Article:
All speakers have a characteristic known as impedance which is measured in units called ohms. The most common values for speakers are 8 ohms and 4 ohms. Many older speakers have ohm ratings of 16 and even 32 ohms (this is because in the old days amplifiers used vacuum tubes, and higher impedance speakers were more compatible with the output impedance of vacuum tube amplifiers). A speaker with a lower ohm rating represents a more demanding load for an amplifier to drive. As stated before, the impedance of a speaker has no relation to the quality of the speaker.
Many manufacturers of speakers (especially raw drivers) offer a choice of impedance... 8 ohms or 4 ohms. Often, the remaining specifications are very similar (except that the lower impedance versions of the speaker usually have a smaller sensitivity value). The reason for offering two versions is for special applications. For example, in a speaker system with dual woofers, two 4 ohm woofers can be wired up to form an 8 ohm system.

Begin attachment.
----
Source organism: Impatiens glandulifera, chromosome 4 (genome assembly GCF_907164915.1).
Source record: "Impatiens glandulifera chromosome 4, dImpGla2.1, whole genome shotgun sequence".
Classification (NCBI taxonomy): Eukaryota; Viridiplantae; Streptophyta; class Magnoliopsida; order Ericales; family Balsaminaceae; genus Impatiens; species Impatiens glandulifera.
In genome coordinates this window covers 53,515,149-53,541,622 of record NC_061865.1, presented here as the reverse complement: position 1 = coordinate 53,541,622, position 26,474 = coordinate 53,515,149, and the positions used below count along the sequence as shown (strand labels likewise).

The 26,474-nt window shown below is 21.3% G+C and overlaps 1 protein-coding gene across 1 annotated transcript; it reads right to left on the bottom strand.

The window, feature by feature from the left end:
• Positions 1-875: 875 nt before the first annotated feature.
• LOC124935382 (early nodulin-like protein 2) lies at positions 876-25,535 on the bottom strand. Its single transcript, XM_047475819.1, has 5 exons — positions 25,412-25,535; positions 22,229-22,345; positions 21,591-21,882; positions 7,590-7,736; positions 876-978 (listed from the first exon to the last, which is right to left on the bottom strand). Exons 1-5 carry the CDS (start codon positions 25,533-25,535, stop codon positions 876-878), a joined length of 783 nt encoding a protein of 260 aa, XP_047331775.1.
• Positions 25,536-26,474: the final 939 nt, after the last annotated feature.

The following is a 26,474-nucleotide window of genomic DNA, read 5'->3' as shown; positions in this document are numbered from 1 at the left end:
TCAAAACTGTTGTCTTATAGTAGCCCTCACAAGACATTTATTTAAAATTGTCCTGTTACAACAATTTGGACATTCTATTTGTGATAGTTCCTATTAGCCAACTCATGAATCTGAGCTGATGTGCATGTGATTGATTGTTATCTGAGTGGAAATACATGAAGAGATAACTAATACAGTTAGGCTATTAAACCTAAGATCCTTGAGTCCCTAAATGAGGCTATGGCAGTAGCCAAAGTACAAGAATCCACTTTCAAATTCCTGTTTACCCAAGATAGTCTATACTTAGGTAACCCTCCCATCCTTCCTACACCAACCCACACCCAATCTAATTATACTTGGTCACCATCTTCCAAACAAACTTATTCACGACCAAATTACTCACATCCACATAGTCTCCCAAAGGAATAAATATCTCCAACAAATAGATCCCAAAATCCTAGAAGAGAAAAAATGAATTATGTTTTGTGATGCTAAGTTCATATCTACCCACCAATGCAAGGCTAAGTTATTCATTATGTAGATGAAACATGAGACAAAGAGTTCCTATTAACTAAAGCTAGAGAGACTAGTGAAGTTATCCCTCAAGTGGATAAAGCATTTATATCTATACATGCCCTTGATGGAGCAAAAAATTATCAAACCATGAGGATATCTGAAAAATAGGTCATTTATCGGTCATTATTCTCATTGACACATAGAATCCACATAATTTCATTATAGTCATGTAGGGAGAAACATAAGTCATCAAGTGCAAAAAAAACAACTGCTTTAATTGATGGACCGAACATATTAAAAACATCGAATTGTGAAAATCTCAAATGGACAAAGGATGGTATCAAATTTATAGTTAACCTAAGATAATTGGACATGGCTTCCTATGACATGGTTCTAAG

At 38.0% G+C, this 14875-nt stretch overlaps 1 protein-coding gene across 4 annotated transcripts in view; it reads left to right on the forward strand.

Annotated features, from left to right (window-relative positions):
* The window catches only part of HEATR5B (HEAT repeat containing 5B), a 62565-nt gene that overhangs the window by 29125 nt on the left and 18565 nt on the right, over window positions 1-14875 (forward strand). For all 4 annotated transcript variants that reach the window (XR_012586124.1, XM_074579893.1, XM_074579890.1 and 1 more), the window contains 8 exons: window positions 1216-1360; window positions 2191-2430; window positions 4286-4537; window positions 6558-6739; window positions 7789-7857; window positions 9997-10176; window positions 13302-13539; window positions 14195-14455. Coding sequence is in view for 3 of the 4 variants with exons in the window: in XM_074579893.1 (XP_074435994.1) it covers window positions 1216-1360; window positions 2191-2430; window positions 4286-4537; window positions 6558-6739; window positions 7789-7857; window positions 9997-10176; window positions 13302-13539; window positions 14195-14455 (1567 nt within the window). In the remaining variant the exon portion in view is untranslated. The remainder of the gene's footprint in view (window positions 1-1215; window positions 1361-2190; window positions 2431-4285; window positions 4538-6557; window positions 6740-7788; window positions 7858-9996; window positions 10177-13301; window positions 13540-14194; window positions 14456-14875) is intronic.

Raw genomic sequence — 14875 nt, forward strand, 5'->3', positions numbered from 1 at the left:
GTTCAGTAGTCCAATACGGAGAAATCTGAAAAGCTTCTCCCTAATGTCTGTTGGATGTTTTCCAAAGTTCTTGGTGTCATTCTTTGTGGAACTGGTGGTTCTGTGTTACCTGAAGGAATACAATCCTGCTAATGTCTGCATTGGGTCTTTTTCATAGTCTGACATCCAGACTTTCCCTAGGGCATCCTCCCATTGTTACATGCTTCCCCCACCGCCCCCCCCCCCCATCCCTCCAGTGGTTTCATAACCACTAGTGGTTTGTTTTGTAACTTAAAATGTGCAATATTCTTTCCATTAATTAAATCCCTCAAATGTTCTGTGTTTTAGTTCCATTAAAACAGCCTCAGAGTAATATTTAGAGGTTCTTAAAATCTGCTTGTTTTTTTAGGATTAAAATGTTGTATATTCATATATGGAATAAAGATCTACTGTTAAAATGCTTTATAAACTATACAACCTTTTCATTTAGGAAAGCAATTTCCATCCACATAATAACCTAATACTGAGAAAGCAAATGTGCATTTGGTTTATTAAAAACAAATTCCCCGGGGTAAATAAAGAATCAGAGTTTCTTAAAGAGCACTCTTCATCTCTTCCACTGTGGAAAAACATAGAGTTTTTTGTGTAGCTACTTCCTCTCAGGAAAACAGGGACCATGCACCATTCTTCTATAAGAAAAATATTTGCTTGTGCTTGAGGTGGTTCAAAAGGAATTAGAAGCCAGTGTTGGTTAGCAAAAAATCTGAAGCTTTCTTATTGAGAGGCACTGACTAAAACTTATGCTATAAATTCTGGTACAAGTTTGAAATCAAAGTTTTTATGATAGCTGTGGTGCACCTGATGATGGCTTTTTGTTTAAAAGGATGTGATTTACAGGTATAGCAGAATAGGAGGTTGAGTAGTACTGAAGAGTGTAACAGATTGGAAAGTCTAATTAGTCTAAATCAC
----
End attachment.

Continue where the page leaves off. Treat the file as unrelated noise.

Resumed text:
Some musicians prefer the "sound" of a 4 ohm speaker as compared to an 8 ohm version. I believe that this "sound" is not so much a result of the speaker itself, but a result of the heavier loading that a 4 ohm speaker places on an amplifier.
In the car stereo market, virtually all speakers are 4 ohms. The reason is due to voltage limitations available in cars (namely the 12 volt battery). More power can be driven into a 4 ohm speaker as compared to an 8 ohm speaker (assuming the same driving signal!).
4 ohm speakers place a significantly heavier demand on power amplifiers as compared to 8 ohm speakers. Because of their lower impedance, twice as much current will flow through a 4 ohm speaker (as compared to an 8 ohm speaker) for a given volume control setting (assuming the amp can keep up). This translates to amplifiers getting significantly hotter (and heat is among the top enemies of electronic devices!).